It's like when the CD made the cassette tape obsolete — only it might be an even bigger overthrow.
The rise of the digital music format, with single-song tracks that can be uploaded, downloaded, e-mailed, burned and shuffled from player to player is turning the music industry upside down. Compact disc sales experienced a 10 percent drop in 2006.1 Seventy percent of legal music downloads2 and almost a quarter of all music3 sold in the US are now purchased through the iTunes Web site.
If you've even been near a music-loving teenager lately, it won't surprise you to hear that Apple has the undisputed corner on the market for digital media players as well, with the iPod accounting for a whopping 51 percent of devices shipped in 2006 — compared to SanDisk, whose players came in second with just 10 percent of the market.4
A new development in the industry is the sale of tunes without protective code (called DRM) imbedded. In the past, iTunes' DRM has prevented its songs from being played on any non-Apple player, but now that Web site and others are beginning to sell DRM-free files. Competitors hope that the tactic will give them a market foothold.5
One of the ongoing controversies created by the advent of digital media is the question of how users get their music and video files. From the beginning, illegal file acquisition through peer-to-peer (or p2p) file-sharing services has been an enormous headache for the music industry. Obviously, they would prefer that consumers pay for their music.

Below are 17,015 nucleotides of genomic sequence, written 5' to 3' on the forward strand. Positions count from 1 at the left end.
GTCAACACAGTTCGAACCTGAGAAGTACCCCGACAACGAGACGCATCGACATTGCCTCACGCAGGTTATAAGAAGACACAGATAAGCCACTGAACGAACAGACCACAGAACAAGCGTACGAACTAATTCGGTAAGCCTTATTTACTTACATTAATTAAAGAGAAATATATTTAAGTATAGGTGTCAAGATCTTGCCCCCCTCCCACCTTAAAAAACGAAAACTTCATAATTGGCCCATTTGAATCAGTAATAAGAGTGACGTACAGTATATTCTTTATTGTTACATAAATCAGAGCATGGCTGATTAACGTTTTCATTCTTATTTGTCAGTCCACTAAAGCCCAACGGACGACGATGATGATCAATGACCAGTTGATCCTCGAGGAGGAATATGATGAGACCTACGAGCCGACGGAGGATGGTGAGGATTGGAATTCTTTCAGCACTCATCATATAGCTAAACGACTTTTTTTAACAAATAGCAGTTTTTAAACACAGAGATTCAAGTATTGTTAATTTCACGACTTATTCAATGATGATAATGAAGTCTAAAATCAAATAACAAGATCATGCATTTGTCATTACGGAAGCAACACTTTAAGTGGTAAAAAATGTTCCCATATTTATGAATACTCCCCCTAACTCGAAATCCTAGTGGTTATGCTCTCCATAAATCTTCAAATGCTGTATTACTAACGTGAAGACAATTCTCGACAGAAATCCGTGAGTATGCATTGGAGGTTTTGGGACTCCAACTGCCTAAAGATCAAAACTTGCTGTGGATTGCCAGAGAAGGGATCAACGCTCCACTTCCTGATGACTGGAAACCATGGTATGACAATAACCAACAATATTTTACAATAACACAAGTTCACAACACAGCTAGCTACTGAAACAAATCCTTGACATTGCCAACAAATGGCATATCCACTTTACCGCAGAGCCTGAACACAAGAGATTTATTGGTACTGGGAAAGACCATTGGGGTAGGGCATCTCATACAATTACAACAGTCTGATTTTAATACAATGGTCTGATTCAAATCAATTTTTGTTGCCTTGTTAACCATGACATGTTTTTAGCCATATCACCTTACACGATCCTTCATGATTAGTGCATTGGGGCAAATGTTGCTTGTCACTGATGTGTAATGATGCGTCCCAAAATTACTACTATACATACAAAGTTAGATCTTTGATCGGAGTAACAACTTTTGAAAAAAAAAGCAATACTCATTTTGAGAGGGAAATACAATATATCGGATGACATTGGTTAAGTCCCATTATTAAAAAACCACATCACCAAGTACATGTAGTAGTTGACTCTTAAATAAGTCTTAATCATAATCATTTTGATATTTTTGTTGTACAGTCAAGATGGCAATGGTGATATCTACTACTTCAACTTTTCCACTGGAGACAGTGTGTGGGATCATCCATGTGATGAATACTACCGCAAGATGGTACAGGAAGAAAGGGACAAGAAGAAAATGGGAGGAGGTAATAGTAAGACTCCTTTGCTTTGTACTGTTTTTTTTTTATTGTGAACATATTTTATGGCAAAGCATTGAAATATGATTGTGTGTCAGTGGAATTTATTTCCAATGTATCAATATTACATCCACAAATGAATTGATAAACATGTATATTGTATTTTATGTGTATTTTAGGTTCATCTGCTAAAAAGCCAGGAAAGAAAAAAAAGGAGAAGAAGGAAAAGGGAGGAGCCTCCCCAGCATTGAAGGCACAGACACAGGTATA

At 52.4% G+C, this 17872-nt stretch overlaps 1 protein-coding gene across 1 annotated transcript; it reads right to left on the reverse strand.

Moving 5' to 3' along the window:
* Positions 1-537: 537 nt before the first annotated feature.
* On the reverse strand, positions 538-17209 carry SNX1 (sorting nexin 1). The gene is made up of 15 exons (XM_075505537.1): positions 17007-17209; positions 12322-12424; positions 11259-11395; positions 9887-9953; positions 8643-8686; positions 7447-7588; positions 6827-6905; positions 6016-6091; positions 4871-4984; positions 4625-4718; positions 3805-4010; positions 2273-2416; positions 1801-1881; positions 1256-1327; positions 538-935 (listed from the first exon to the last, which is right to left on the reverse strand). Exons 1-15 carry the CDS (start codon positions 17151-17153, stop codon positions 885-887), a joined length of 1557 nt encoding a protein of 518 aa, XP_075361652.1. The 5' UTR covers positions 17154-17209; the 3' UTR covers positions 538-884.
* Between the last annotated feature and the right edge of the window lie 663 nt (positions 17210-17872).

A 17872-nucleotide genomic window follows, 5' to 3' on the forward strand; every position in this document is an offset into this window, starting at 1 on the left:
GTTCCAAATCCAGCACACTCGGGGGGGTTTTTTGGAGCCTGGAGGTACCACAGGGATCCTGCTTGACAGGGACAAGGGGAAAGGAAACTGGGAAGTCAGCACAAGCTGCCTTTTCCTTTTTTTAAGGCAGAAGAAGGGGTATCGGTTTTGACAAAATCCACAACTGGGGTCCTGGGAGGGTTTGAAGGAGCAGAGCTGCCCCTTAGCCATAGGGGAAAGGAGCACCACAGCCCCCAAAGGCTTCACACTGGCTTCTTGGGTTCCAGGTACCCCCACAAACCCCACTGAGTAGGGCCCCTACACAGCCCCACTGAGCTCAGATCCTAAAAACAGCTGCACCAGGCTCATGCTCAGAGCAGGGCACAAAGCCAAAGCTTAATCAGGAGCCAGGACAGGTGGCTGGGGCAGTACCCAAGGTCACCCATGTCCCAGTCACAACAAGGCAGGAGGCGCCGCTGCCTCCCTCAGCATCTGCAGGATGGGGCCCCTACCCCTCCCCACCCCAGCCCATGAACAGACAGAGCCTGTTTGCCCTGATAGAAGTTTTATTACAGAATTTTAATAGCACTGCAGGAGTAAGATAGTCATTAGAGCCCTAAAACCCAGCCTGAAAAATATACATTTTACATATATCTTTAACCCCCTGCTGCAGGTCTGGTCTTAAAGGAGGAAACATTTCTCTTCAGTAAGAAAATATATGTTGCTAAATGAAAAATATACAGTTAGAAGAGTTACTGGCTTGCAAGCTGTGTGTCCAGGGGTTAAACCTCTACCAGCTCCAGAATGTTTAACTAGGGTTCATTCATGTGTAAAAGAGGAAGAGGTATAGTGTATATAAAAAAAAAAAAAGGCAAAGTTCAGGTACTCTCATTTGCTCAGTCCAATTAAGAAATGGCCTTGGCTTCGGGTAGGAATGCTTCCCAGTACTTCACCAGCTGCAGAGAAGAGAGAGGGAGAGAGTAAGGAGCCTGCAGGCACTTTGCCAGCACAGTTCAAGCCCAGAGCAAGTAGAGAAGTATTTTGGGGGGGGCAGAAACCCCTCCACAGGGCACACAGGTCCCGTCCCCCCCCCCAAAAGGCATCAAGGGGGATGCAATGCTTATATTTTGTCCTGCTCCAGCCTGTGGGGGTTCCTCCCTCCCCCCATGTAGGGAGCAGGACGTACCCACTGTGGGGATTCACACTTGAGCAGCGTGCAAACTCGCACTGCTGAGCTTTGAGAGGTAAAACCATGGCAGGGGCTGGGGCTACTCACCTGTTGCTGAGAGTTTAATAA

The good news is that the development of easy-to-use legal download services has increased legal downloading. Estimates for 2007 show the number of legal downloaders surpassing the number of illegal downloaders for the first time.6
On the down side, it seems that those who download media illegally do so in high volumes. Five billion songs were illegally downloaded in 2006, as opposed to 5 million legal ones.7 Popular sites for illegal downloading are LimeWire.com, Kazaa.com and BitTorrent.com. All of those force users to sign an agreement not to violate copyright laws — which some users then ignore once they're logged in.
Parents of young downloaders would do well to talk with their children and teens about the ethics involved in acquiring media files. In addition, illegal downloaders now have more to worry about than a guilty conscience. The Recording Industry Association of America (RIAA) is cracking down on illegal file sharing. The RIAA has filed more than 26,000 lawsuits since 2003.8 While most are settled out of court for sums between $3,000 and $5,000,9 the first defendant to actually go to trial lost — badly — and was required to fork over $222,000. That was the penalty assessed on just 24 of the 1,702 songs the 30-year-old woman had illegally offered to share on Kazaa.com.10
The RIAA isn't just focusing on adults. The organization has also sued illegal file-sharers as young as 12 years old.11